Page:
increment ignore-larger-rtt-count by 1.
  Do not use this RTT sample.

Otherwise at a block 514, the effective RTT value is computed, as the maximum count of very large RTT values has been exceeded, indicating that the large RTT samples are probably not an anomaly and probably justify an adjustment in the current RTT value. The effective value of the RTT is computed at the block 514 as follows:

  RTTeff = {(100 − increment-rtt-factor)/100}*RTTold +
    (increment-rtt-factor/100)*RTTnew,
wherein RTTold = existing value of RTT and
  RTTnew = new RTT sample.

In this computation at the block 514, the effective RTT value is determined as a sum of the percentage of the new and existing RTT values, wherein the percentage is based on the increment factor (which is set to 1 initially). Therefore, with regards to the first new very large RTT value, 1% of the new RTT value is added to 99% of the existing RTT value. These percentages will be adjusted in the presence of subsequent very large RTT sample values.

Next at a block 516, the existing RTT value is updated by setting the computed RTT effective value as the current RTT value:
RTTold=RTTeff.

At a block 518, the increment factor is updated as follows:

If (increment-rtt-factor < normal-ramp-factor),
  increment-rtt-factor = increment-rtt-factor + ramp-up-factor; or
If (increment-rtt-factor > normal-ramp-factor),
  increment-rtt-factor= normal-ramp-factor.

This updating at the block 518 results in an additive increase. That is, whenever the increment factor remains less than the normal ramp factor, the increment factor is increased by adding the increment factor to the ramp up factor, thereby resulting in a progressively higher percentage of new very large RTT values (and progressively lower percentage of existing RTT values) being used for the computation of the effective RTT value at the block 514. Once the increment factor exceeds the normal ramp factor, the increment factor is set/remains at the normal ramp factor for the computation of the effective RTT value.

FIG. 6 is a flowchart 600 that illustrates application of the RTT smoothing algorithm in a Case 2 scenario, wherein the new RTT value is determined to be much smaller than the existing RTT value. At a block 602, the GSLB switch 12 determines whether the count of ignored very large RTT values is greater than zero, and resets this count to zero at a block 604 if this condition is met. That is, since the new RTT value is much smaller than the existing RTT value, the chain of consecutive ignored very large RTT values (if any) is broken. The pseudocode representation of the operation at the blocks 602-604 is:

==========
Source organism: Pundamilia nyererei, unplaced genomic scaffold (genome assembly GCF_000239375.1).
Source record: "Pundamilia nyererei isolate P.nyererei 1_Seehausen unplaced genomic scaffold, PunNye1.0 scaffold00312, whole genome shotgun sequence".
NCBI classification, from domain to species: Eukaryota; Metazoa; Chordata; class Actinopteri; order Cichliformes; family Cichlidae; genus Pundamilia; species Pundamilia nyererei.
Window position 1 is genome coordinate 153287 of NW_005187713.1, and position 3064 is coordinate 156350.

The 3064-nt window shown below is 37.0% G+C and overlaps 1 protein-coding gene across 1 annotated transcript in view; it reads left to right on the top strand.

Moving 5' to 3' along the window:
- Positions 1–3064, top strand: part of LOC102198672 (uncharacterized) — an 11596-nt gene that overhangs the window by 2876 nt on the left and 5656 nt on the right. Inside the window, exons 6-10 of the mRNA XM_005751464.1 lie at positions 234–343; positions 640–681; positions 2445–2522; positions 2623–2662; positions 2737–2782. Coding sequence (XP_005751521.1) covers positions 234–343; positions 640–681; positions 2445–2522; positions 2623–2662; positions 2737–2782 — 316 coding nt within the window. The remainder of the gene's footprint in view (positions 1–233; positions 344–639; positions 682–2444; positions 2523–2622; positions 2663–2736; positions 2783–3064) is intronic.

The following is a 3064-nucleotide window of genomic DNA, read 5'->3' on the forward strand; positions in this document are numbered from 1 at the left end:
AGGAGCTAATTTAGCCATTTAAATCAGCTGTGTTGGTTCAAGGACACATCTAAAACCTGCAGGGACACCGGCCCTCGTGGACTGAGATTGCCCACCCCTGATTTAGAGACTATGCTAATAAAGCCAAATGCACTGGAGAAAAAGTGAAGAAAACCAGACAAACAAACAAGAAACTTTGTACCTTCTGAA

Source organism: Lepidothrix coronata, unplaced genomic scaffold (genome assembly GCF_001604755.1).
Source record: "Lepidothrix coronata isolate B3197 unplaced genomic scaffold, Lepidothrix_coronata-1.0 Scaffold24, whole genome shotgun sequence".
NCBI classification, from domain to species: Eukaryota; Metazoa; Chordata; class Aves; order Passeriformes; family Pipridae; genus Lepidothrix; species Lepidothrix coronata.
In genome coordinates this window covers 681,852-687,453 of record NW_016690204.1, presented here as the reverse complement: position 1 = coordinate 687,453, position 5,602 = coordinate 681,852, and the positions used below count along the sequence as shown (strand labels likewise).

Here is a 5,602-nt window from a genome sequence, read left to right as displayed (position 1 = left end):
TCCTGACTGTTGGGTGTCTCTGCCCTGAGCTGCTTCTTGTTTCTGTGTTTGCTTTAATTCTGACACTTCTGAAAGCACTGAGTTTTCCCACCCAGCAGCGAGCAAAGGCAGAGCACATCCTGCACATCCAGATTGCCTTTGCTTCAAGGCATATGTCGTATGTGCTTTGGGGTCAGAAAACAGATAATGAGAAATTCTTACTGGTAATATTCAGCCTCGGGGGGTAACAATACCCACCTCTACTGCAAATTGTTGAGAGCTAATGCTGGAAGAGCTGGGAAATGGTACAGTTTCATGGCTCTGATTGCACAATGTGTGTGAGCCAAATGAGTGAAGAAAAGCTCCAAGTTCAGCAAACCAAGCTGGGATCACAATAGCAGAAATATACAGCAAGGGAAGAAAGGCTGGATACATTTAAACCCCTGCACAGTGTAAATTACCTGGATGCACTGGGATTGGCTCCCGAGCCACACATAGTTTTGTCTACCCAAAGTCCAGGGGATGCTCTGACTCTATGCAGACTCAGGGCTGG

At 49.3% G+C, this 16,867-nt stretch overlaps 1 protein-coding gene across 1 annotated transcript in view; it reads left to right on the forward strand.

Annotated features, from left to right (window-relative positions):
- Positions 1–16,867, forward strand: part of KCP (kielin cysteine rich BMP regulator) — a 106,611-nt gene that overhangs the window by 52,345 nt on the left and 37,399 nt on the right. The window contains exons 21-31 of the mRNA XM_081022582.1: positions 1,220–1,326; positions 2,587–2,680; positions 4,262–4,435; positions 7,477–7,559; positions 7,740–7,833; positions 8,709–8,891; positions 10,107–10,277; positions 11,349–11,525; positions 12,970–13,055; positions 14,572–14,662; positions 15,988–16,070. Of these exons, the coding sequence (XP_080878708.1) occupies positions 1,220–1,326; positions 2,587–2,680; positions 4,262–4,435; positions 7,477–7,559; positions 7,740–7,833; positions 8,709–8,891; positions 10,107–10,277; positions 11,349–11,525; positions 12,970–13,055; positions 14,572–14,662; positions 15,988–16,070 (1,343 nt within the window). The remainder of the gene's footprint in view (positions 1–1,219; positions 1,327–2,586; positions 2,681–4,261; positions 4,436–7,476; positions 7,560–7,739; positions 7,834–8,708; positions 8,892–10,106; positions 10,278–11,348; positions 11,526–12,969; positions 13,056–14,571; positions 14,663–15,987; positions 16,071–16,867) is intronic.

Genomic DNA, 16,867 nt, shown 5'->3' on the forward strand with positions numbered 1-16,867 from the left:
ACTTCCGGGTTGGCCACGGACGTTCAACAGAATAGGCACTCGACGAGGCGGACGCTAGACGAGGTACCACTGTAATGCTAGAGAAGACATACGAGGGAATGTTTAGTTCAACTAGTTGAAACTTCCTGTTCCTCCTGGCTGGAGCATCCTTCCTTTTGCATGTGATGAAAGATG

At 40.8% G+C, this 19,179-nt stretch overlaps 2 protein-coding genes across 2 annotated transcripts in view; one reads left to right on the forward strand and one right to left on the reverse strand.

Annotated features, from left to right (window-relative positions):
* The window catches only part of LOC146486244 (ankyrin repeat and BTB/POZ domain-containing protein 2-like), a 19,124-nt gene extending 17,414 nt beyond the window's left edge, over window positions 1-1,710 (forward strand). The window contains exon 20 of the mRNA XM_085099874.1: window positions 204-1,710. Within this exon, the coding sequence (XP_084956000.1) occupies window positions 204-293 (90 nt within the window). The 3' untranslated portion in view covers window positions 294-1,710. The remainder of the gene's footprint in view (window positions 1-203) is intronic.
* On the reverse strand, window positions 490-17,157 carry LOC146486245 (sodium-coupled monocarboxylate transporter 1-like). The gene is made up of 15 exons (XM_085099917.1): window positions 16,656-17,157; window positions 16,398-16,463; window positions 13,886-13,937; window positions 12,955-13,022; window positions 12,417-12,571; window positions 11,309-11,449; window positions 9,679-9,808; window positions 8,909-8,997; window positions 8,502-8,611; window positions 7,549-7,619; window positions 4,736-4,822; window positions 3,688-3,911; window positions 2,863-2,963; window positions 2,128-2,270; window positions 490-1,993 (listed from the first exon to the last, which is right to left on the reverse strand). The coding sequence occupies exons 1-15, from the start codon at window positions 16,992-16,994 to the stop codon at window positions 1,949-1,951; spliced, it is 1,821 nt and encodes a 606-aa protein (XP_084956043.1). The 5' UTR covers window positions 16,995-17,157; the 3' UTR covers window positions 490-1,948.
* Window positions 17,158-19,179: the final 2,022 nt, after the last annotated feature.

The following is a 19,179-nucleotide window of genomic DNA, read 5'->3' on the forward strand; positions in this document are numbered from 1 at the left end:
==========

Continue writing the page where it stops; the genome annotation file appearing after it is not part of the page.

If (ignore-larger-rtt-count > 0),
  reset ignore-larger-rtt-count to 0.
At a block 606, the increment factor is initially set:
  Set increment-rtt-factor = 1.

From the block 606 and/or from the block 602, the RTT smoothing algorithm then proceeds to a block 608, which involves determining whether the count of consecutive ignored very small RTT values is less than the maximum count of ignored very small RTT values, as defined by the user. If the current count is less than the maximum count, then the current count is incremented at a block 610, and the new RTT value/sample is not used (i.e., is ignored) at a block 612. The pseudocode representation is as follows:

If (ignore-smaller-rtt-count < max-ignore-count),
  increment ignore-smaller-rtt-count by 1.
  Do not use this RTT sample.

Otherwise at a block 614, the effective RTT value is computed, as the maximum count of very small RTT values has been exceeded, indicating that the small RTT samples are probably not an anomaly and probably justify an adjustment in the current RTT value. The effective value of the RTT is computed at the block 614 as follows:

  RTTeff = {(100 − increment-rtt-factor)/100}*RTTold −
    (increment-rtt-factor/100)*(RTTold − RTTnew),
wherein RTTold = existing value of RTT and
  RTTnew = new RTT sample.

In this computation at the block 614, the effective RTT value is determined as a sum of the percentage of the new and existing RTT values, wherein the percentage is based on the increment factor (which is set to 1 initially). Therefore, with regards to the first new very small RTT value, 1% of the new RTT value is added to 98% of the existing RTT value. These percentages will be adjusted in the presence of subsequent very small RTT sample values.

Next at a block 616, the existing RTT value is updated by setting the computed RTT effective value as the current RTT value: